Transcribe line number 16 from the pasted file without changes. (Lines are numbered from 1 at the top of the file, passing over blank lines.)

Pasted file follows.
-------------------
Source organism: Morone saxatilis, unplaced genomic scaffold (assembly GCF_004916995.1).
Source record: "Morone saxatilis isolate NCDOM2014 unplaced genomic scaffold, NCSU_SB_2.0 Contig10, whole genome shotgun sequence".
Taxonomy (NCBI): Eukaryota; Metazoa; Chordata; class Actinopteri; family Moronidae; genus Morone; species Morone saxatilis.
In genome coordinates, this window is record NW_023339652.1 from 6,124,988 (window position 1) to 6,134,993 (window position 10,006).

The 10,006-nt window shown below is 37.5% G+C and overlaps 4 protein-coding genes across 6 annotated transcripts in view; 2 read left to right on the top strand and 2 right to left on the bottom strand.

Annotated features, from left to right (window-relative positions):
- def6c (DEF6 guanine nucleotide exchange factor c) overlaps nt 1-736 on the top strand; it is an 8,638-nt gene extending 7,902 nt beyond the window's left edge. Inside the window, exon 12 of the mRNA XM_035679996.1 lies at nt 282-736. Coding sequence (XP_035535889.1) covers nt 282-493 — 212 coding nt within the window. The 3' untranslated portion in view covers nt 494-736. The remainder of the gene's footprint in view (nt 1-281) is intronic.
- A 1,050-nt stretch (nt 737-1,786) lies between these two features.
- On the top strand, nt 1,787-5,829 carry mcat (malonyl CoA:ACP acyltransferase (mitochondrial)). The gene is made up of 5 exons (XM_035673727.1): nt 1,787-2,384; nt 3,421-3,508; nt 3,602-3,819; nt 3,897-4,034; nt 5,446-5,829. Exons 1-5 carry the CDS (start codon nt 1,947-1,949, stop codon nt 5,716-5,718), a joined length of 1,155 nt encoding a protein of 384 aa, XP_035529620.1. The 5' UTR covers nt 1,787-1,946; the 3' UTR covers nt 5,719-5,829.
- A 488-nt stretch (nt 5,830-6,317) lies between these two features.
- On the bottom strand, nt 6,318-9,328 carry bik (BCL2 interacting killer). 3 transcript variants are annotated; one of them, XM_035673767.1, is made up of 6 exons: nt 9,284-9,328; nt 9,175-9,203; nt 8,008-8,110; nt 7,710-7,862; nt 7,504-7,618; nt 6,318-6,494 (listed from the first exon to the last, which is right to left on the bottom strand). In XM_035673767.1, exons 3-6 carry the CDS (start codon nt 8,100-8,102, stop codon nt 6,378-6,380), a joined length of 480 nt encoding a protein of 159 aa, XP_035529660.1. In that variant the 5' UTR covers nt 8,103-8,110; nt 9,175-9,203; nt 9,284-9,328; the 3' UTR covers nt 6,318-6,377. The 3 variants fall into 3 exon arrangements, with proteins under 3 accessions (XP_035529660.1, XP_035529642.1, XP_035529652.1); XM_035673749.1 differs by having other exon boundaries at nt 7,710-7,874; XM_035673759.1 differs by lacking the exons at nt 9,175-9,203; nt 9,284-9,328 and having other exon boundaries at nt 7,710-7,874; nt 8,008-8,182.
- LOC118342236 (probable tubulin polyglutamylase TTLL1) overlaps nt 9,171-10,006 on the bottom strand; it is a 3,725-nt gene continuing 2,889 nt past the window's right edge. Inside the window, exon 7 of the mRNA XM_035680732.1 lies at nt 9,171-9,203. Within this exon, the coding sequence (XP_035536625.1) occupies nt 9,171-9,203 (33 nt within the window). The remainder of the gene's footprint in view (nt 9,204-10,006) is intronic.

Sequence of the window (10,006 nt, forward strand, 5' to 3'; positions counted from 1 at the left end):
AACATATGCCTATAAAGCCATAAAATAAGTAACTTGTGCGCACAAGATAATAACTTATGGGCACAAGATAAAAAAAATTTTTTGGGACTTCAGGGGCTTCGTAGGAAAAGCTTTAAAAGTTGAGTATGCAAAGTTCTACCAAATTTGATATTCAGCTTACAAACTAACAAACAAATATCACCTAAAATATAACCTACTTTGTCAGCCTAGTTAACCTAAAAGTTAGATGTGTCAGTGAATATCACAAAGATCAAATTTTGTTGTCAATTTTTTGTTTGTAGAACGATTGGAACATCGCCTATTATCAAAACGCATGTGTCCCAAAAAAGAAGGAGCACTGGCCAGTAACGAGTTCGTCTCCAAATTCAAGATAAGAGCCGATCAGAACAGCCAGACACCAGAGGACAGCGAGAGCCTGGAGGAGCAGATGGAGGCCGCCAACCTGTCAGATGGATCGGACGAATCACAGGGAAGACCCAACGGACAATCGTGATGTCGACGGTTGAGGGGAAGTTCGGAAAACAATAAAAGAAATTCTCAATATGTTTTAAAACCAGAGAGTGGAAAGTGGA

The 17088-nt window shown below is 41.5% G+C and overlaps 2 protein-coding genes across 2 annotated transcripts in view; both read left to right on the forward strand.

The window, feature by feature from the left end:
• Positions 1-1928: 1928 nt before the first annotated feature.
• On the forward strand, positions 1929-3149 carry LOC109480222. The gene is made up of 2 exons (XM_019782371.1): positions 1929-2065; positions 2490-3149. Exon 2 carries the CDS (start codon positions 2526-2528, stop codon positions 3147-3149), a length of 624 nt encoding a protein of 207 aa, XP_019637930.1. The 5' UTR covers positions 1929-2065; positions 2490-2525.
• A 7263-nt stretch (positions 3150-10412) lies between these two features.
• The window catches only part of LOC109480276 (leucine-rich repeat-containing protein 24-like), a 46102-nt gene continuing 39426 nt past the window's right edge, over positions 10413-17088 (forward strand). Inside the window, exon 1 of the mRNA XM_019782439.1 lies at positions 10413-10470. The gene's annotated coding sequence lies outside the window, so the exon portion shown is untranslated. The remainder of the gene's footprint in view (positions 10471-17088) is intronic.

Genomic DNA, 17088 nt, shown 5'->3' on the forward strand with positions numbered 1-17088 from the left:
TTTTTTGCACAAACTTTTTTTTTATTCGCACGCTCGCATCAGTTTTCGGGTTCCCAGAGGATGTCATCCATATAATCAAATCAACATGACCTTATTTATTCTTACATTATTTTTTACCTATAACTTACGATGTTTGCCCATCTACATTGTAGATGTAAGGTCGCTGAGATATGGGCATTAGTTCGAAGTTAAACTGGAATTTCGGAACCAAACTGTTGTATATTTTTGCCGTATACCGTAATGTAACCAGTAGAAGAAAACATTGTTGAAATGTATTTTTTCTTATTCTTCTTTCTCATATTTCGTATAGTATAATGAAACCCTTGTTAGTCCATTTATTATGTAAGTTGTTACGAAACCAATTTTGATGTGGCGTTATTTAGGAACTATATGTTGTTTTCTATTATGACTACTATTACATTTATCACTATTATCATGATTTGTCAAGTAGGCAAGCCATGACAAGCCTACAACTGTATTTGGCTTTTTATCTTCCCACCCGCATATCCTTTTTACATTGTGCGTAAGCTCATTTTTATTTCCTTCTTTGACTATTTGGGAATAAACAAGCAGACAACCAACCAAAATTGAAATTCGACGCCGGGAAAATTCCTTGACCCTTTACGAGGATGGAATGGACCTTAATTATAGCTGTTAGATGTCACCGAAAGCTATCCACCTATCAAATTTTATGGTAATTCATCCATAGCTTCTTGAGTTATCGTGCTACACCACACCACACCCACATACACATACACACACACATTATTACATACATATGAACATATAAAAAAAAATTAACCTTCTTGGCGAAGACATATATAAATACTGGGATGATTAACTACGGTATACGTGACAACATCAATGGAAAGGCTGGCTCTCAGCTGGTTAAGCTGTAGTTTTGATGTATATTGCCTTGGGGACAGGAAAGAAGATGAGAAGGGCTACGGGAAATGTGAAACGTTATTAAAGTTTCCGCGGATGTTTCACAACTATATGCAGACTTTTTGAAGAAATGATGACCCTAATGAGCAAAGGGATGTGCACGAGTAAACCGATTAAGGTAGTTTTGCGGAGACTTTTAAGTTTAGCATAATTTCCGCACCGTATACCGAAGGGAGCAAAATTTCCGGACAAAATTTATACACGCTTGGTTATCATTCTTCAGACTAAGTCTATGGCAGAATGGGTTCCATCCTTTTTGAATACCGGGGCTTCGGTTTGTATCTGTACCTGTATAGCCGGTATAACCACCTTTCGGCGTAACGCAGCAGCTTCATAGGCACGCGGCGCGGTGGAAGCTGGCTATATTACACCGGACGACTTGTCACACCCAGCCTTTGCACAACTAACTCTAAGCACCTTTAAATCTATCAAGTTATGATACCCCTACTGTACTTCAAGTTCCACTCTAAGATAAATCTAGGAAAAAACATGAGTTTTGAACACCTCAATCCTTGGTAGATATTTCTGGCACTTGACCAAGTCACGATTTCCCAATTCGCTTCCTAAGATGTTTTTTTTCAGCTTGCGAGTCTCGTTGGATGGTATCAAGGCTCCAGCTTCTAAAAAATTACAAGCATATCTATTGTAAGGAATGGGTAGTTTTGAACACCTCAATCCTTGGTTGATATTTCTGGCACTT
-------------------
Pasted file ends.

The window, feature by feature from the left end: